[Round Two O.C.T.O.B.E.R. XXIX] Modular

Modular arithmetic: also known as clock arithmetic.  The clock is actually what I will discuss today.

Most people, at least in the States, both write and speak on the twelve-hour clock (i.e. using AM/PM).  Because the most common users of the 24-hour clock in the States are in the military, the term “military time” is derived.  Most of the time, there is no ambiguity of the actual time using AM/PM, even if a qualifier such as “morning,” “afternoon,” “evening,” or “night” is not used.  The context of the sentence usually makes it clear, but not always!

I still often speak in the 12-hour clock, but occasionally will speak as if I were in the military.  But, my watch has been set on the 24-hour clock ever since sixth grade, and I have started writing exclusively in the 24-hour clock since early college.

In most other countries, clock times are written in the 24-hour convention, but people still vocalize times of greater than 12:00 hours as if they used the AM/PM convention.  For example, when I was in Israel, on some days when we had free reign over the area (e.g. Ben Yehuda Street), we were instructed to be back at “4.”  Of course, this meant the afternoon, but it didn’t confuse the Israelis either, despite all clocks saying “13:20” at that time.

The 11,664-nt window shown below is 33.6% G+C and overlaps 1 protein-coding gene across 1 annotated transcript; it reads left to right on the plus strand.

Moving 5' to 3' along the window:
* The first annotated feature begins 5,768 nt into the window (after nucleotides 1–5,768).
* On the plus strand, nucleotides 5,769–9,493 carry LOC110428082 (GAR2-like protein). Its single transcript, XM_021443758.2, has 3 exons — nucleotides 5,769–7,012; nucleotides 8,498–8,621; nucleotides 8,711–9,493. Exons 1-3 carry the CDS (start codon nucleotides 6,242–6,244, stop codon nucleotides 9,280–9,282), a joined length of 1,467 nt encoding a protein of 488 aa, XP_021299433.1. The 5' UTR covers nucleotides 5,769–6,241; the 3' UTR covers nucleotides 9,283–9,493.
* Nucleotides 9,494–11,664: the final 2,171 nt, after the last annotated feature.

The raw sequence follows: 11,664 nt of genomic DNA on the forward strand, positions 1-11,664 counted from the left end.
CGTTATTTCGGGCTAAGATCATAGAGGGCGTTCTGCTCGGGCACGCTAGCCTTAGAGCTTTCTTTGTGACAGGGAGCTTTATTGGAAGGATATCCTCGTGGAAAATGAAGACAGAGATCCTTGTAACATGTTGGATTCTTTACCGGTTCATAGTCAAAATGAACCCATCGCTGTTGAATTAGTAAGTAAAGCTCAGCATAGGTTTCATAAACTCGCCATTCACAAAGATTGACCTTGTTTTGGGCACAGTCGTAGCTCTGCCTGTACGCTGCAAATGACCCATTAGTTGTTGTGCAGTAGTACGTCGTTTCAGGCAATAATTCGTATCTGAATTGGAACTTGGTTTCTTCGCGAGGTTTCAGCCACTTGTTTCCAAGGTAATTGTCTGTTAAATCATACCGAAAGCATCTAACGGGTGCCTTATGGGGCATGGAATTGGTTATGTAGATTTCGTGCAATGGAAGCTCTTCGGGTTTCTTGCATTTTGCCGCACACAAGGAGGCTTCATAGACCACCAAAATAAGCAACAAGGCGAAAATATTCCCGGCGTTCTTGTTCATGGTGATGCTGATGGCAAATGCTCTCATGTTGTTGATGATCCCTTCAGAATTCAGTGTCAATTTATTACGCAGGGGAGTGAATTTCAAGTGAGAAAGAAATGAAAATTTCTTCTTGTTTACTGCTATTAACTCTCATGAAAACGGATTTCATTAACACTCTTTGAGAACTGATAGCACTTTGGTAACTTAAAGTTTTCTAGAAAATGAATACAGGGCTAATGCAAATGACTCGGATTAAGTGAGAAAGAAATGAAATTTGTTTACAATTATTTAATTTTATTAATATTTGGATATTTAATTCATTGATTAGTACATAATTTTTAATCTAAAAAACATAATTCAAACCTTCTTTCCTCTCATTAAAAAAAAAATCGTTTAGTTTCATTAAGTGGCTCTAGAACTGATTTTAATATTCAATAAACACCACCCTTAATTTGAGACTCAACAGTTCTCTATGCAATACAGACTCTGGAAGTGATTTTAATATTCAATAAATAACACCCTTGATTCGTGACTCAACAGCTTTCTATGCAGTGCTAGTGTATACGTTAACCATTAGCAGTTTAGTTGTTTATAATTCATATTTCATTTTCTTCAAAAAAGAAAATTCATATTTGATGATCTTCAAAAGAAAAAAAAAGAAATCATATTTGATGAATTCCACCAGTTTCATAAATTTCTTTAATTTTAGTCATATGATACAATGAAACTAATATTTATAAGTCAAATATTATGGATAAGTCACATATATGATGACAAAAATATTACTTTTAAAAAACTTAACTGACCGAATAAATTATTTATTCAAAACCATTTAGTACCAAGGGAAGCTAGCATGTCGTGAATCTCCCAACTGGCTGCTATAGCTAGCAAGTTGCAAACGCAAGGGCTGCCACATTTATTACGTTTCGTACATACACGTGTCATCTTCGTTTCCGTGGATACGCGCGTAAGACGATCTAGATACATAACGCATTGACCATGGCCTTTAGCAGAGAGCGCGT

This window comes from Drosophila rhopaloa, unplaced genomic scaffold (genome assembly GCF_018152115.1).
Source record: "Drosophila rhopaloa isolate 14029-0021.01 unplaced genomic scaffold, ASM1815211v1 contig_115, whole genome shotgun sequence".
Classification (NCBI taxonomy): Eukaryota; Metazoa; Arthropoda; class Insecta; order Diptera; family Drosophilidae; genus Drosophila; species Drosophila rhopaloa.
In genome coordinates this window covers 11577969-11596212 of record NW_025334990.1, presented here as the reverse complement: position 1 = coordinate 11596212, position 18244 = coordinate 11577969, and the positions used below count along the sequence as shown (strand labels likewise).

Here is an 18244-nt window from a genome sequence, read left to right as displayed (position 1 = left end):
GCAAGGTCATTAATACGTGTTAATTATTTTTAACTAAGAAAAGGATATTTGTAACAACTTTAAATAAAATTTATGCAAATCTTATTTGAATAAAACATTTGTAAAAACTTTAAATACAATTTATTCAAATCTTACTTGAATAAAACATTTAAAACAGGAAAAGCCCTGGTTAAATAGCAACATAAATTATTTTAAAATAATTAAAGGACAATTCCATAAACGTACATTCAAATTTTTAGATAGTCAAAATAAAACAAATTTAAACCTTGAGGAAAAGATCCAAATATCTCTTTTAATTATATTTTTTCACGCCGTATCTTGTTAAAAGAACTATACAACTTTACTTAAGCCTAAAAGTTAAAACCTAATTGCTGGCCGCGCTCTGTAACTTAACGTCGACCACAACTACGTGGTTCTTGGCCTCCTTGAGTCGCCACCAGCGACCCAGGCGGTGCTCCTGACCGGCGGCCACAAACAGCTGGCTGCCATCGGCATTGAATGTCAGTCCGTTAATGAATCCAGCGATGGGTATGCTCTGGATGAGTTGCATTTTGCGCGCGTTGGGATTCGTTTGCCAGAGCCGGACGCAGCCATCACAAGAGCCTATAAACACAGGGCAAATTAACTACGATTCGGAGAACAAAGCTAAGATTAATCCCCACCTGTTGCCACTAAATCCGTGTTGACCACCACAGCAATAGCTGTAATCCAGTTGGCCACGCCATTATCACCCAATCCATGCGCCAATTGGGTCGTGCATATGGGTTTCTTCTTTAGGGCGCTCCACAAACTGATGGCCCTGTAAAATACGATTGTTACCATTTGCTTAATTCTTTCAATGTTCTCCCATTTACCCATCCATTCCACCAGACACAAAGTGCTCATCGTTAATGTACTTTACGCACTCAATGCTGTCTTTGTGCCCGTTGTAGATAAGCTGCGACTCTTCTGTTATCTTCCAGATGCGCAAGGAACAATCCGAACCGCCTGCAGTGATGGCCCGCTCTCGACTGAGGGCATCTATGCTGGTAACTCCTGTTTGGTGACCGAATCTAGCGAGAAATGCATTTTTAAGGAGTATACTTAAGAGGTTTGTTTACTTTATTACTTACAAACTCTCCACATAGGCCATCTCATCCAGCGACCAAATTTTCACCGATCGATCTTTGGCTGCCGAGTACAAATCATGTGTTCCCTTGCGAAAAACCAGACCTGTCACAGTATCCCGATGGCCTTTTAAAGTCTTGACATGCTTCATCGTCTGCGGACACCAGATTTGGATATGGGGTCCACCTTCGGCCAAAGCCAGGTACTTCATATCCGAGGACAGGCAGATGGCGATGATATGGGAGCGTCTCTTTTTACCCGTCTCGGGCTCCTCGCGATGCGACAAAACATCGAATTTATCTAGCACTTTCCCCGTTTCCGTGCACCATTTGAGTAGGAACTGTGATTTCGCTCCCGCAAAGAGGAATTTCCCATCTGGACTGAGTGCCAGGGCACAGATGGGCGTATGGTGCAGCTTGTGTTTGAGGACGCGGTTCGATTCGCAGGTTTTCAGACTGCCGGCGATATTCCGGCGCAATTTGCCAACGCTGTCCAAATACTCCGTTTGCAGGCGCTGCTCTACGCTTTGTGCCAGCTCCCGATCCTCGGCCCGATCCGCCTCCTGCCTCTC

My first experience seeing a 24-hour clock was when I visited the hospital when Papa was recovering from a heart attack.  The clock in his hospital unit read “17:30” when we walked in the room and I asked Dad about it.  Indeed, in certain settings, it makes sense to go with the least ambiguous clock.

Interestingly, the impetus for me for starting to write time in the 24-hour clock was when I played Legend of Zelda: Ocarina of Time.  The game’s time (not on the same clock as real life) is given as a 24-hour clock, as can be seen when you attack one of the “masky” rocks. (Link swings his sword at the rock.  Response: “BOING BOING! The current time is 18:06.”)

Granted, there were some evenings during that year when I would look at my watch, see the time (e.g. 19:22), and think that it was much later than I thought.  But then I remembered, “Oh, yeah.  Subtract 12.”

In either clock, there is the ambiguous time of midnight as to whether it corresponds to the previous day or the next day.  Therefore, many time-based objects avoid this ambiguity by either giving the time “11:59 PM” or “12:01 AM”.  In 24-hour time, that corresponds to “23:59” and “00:01”.  I’m not sure of when that would be particularly pernicious, but for example with deadlines, the deadline “midnight on October 31” leaves ambiguity as to whether that is past the limit of October 30 (i.e. 00:01 on October 31) or the limit of October 31 (i.e. 23:59 on October 31).

And one other reason I like the 24-hour clock: there is no ambiguity at noon, since I sometimes forget whether 12:00 PM corresponds to noon or midnight.  Right now, I do know that it means noon, but you never know when I could get confused for some reason.

I am not attempting to convert any 12-hour clock users to 24-hour clock users, however.


Today is the twenty-ninth day of O.C.T.O.B.E.R.  That makes four weeks and one day.


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